Japan’s economy contracted in the October-December 2012 quarter, indicating persistent weakness in the economy and the rising pressure on Shinzo Abe's government to adopt strong measures to boost economic growth.

Gross Domestic Product (GDP) fell 0.1 percent in the quarter compared with the previous quarter, and it was lower than expected as analysts had forecast 0.1 percent growth. The economy, struggling to come out of a mild recession, contracted 0.4 percent in the fourth quarter on a year-on-year basis.

However, the fall in GDP did not influence the Bank of Japan’s (BoJ) policy board meeting on Thursday, as the central bank kept the key interest rates unchanged at around 0 to 0.1 percent. The BoJ left its asset purchase fund unchanged at 76tn yen ($813bn).

The world’s third largest economy is battling deflation, falling exports and an investment slump, forcing the newly elected Abe government to resort to radical monetary measures to stimulate growth. The government has increased public spending and adopted an export-friendly monetary policy to revive the economy.


The lower house of Parliament passed Abe’s $117 billion stimulus package on Thursday while the Bank of Japan announced that it would pursue the monetary easing measures to reach its inflation target of 2 percent.

"Japan's economy is expected to level off more or less for the time being, and thereafter, it will return to a moderate recovery path as domestic demand remains resilient partly due to the effects of various economic measures and [as] overseas economies gradually emerge from the deceleration phase," the bank said in a statement.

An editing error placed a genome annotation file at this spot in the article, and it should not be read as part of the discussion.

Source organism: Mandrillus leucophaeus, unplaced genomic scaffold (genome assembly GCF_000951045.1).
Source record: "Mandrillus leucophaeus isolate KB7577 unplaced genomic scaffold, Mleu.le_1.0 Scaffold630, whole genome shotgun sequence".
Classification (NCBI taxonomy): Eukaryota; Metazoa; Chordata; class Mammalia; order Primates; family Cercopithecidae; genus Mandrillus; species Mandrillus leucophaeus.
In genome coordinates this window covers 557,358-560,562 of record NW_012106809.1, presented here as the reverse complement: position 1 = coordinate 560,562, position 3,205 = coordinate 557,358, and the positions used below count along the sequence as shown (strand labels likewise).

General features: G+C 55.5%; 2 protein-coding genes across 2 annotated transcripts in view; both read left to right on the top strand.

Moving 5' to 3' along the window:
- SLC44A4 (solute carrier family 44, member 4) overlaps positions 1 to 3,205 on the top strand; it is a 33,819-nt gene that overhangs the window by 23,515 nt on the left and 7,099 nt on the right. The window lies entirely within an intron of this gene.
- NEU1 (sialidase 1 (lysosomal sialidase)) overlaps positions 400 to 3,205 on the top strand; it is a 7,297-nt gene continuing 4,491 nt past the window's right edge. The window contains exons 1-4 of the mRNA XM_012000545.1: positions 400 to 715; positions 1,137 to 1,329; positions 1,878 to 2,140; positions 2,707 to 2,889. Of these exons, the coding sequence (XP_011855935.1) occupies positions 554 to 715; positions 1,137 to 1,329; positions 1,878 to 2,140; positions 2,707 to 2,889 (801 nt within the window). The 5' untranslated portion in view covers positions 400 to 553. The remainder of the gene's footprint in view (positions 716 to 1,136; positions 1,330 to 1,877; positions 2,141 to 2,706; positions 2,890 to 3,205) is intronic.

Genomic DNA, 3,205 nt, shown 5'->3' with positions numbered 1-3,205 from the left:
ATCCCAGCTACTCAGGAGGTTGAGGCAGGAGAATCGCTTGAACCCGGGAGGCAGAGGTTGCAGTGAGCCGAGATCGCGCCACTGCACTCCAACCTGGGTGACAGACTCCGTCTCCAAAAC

The government’s aggressive fiscal stimulus and monetary policies saw its domestic currency weaken against the dollar, boosting stocks and exports in January. However, the radical measures that drew cautious comments from South Korea and G7 countries over the government’s and the BoJ’s interference in the Forex trade have yet to show any change in the GDP figures.

“These are pre-Abe numbers … He was only prime minister for about the last week of the quarter. We will see a fairly big pick-up this year, led by exports recovering on the weaker yen,” Takuji Okubo, chief economist at Japan Macro Advisors, told Bloomberg.

Japan’s new monetary measures have triggered an international debate, and the issue is expected to see fierce debates in a meeting of G20 finance ministers and central bankers in Moscow beginning on Friday. Japanese policymakers are under pressure to convince the meeting that the new measures are intended to promote growth and are not designed to deliberately weaken the yen to benefit from currency depreciation. The yen has weakened more than 15 percent against the dollar in the last two months, prompting the G7 and Japan’s trade partners to warn the country about the possibility of a currency war among the nations.

Japan’s Topix index traded 0.2 percent down to close at 954.88 for the second day on the GDP data and the BoJ decision, while the Nikkei 225 Stock Average climbed 0.5 percent to 11,307.28 as many overseas investors were in profit-taking mode.